We all hear the alarm -- that steady, high-pitched, right-through-the-center-of-your-skull wail that you just hope isn't a true emergency but simply can't ignore.
And that's your first instinct with this Ben Roethlisberger story: to keep your fingers crossed that it won't amount to anything more than a whole lot of noise.
I remember being at that place when Michael Vick's name first came up in connection with a dogfighting ring. I ended up where so many others did soon thereafter, with a feeling of overwhelming dread and disgust and the opinion that I would never want the guy as my quarterback … or to have any other role on my team.
For now, the sexual-assault allegations that a 20-year-old woman in Georgia made against Roethlisberger only form the basis of an alarm, but this alarm is loud and piercing, and you don't have the sense that it will go silent any time soon.
You keep reminding yourself to wait for justice to take its course. Let's get more information, or at least as much as becomes available for public consumption. Let's see if any charges will be filed before jumping to conclusions.
But there's so much that can't be ignored, beginning with the fact that this isn't the first time Roethlisberger has been down this road with such accusations.
The fact that police in Georgia want to talk with him and other witnesses to the alleged incident in the next two to three days indicate this is something that, at the very least, has potential to grow longer legs.
Then there's that first sentence of a three-sentence statement, released Monday by Pittsburgh Steelers president Art Rooney II: "All of us in the Steelers family are concerned about the recent incident involving Ben Roethlisberger in Georgia." The rest of what he said was pretty standard under such circumstances: "We cannot comment on any of the specifics until law enforcement's investigation is concluded. Certainly, we will continue to closely monitor the situation."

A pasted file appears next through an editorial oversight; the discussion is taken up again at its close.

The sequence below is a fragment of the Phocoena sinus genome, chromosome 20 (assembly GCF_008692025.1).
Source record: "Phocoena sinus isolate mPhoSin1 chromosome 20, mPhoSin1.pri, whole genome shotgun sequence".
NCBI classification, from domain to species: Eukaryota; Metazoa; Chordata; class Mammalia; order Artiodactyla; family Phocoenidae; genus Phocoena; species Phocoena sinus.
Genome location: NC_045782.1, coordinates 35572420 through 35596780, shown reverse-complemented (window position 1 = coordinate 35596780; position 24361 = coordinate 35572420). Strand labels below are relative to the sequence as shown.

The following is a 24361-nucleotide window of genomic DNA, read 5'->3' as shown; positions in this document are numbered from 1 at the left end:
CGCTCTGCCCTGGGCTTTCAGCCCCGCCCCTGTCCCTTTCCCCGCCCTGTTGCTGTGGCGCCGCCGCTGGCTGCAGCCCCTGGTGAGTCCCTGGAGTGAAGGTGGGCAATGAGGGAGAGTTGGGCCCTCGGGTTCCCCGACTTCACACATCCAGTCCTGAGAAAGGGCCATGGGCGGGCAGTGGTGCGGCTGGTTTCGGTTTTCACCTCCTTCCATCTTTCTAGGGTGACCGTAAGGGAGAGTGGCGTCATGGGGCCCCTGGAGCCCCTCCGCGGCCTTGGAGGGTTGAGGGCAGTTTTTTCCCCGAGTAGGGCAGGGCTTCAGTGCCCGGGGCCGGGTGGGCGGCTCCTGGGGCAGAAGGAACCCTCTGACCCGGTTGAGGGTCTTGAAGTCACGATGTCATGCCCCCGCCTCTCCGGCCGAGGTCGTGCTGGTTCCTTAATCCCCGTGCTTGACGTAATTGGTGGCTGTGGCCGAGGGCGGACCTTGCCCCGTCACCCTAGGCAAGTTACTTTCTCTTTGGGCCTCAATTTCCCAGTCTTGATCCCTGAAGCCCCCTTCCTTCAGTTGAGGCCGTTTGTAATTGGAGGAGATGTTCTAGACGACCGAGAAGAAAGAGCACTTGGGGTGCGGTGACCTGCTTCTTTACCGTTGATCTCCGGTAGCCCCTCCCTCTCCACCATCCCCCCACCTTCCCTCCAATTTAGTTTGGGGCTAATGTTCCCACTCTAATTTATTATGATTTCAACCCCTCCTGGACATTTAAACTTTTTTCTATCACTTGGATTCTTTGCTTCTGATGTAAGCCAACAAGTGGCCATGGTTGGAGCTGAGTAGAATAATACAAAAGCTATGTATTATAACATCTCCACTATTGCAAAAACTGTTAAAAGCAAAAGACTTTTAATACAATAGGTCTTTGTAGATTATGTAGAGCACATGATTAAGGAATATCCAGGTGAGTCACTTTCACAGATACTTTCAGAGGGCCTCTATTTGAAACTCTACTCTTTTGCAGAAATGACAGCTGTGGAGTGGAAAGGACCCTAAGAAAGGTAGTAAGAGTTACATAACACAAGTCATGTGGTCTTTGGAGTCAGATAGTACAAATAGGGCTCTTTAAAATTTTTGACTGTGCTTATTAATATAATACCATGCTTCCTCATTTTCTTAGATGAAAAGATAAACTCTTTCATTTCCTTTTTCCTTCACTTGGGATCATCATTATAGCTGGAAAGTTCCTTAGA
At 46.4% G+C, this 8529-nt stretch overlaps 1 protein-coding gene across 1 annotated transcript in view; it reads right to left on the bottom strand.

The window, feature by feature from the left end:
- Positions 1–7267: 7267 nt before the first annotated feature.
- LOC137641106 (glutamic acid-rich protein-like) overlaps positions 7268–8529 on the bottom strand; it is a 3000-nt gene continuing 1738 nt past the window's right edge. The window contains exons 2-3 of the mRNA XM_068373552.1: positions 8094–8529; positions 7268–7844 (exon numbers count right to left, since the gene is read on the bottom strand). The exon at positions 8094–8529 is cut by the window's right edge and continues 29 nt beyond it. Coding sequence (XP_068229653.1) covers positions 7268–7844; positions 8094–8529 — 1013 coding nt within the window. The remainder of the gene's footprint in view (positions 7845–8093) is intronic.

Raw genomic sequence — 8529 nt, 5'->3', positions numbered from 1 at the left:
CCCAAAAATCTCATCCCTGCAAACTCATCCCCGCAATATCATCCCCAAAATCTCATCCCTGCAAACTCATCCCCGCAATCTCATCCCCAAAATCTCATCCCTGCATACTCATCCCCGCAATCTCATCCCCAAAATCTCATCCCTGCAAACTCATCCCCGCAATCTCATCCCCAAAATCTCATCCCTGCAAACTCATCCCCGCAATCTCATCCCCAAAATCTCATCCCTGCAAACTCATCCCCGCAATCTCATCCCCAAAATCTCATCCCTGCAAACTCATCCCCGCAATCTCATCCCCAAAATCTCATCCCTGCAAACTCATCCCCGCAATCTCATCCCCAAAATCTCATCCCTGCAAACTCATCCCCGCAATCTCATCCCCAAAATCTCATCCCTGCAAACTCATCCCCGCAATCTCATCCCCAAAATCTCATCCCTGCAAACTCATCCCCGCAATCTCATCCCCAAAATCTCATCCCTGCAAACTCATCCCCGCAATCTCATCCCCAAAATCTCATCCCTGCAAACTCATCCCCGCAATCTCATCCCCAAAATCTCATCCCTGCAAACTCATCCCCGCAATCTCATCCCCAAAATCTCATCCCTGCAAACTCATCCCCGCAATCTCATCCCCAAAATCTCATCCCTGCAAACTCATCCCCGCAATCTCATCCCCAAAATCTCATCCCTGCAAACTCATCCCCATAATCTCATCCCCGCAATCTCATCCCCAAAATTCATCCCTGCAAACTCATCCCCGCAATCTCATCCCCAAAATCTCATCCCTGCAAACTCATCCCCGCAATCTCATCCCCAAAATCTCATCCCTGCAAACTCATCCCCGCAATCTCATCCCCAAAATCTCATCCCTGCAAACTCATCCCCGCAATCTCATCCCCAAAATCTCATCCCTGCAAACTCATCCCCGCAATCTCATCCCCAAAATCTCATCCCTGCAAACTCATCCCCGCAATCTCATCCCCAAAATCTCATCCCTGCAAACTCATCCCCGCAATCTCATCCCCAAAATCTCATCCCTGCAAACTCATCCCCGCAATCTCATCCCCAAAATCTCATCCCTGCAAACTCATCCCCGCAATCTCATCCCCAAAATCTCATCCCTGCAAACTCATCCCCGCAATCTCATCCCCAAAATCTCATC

Saying the Steelers family is concerned is saying plenty. There can be no denying that the alleged incident takes on a higher degree of meaning for the team and the NFL in the wake of another alleged incident involving Roethlisberger and a former female employee of a Lake Tahoe hotel and casino during his appearance at a golf tournament in 2008.
At the very least, Roethlisberger is guilty of poor judgment.
For whatever reason, Big Ben insists on staying on a collision course with his franchise's long history of doing things the right way and with a commissioner who has a well-established low tolerance for bad behavior. Go back to his infamous motorcycle wreck. He thought so little of protecting the body that allows him to earn millions of dollars and rank among the very best at his position that he declined to wear a helmet.
Or, perhaps it would be more accurate to say that he didn't think.
Bar-hopping with friends in a college town isn't a crime. Nor is being out at 2 a.m. Nor is being a single, 28-year-old male allegedly in a club where much younger college students are typically found partying on a Thursday night.
But when you're Ben Roethlisberger, mega-star professional athlete/celebrity, you'd be wise to feel compelled to exercise greater caution than everyone else around you, unless your particular group happens to include any other mega-star professional athletes/celebrities. If you have to be in a club at that hour, you should be very aware of your surroundings and for the potential for something to happen that, at a minimum, could lead to considerable embarrassment.
It doesn't sound fair, but that's the way it is. That's the way it will always be. And when your name is connected to a certain civil case in Nevada, your guard needs to be extra high. Your instincts need to be extra sharp. No, you cannot possibly be like everyone else, just looking to have a good time. Your good fun -- in whatever way that's defined for a single man with a highly recognizable name and face -- must be accompanied by a heavy dose of good judgment.
For now, an alarm is sounding and it can't be ignored.